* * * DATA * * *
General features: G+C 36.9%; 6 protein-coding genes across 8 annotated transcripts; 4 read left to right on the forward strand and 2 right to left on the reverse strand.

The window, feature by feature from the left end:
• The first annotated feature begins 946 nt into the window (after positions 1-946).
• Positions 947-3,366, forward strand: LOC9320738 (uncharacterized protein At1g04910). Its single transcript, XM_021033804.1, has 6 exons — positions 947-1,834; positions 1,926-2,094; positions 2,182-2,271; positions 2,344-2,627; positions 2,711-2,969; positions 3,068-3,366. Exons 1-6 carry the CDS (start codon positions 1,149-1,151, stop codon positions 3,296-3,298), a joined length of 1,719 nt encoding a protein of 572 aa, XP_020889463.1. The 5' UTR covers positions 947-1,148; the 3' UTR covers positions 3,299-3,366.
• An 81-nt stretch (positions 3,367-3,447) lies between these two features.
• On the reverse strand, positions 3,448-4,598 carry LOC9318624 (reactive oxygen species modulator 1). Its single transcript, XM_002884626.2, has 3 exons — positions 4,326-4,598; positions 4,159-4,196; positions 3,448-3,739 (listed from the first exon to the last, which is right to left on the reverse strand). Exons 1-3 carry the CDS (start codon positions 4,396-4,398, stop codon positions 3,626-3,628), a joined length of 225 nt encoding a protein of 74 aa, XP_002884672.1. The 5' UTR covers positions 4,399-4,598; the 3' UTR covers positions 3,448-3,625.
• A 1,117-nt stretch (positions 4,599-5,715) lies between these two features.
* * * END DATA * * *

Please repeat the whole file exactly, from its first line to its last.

General features: G+C 36.9%; 6 protein-coding genes across 8 annotated transcripts; 4 read left to right on the forward strand and 2 right to left on the reverse strand.

The window, feature by feature from the left end:
• The first annotated feature begins 946 nt into the window (after positions 1-946).
• Positions 947-3,366, forward strand: LOC9320738 (uncharacterized protein At1g04910). Its single transcript, XM_021033804.1, has 6 exons — positions 947-1,834; positions 1,926-2,094; positions 2,182-2,271; positions 2,344-2,627; positions 2,711-2,969; positions 3,068-3,366. Exons 1-6 carry the CDS (start codon positions 1,149-1,151, stop codon positions 3,296-3,298), a joined length of 1,719 nt encoding a protein of 572 aa, XP_020889463.1. The 5' UTR covers positions 947-1,148; the 3' UTR covers positions 3,299-3,366.
• An 81-nt stretch (positions 3,367-3,447) lies between these two features.
• On the reverse strand, positions 3,448-4,598 carry LOC9318624 (reactive oxygen species modulator 1). Its single transcript, XM_002884626.2, has 3 exons — positions 4,326-4,598; positions 4,159-4,196; positions 3,448-3,739 (listed from the first exon to the last, which is right to left on the reverse strand). Exons 1-3 carry the CDS (start codon positions 4,396-4,398, stop codon positions 3,626-3,628), a joined length of 225 nt encoding a protein of 74 aa, XP_002884672.1. The 5' UTR covers positions 4,399-4,598; the 3' UTR covers positions 3,448-3,625.
• A 1,117-nt stretch (positions 4,599-5,715) lies between these two features.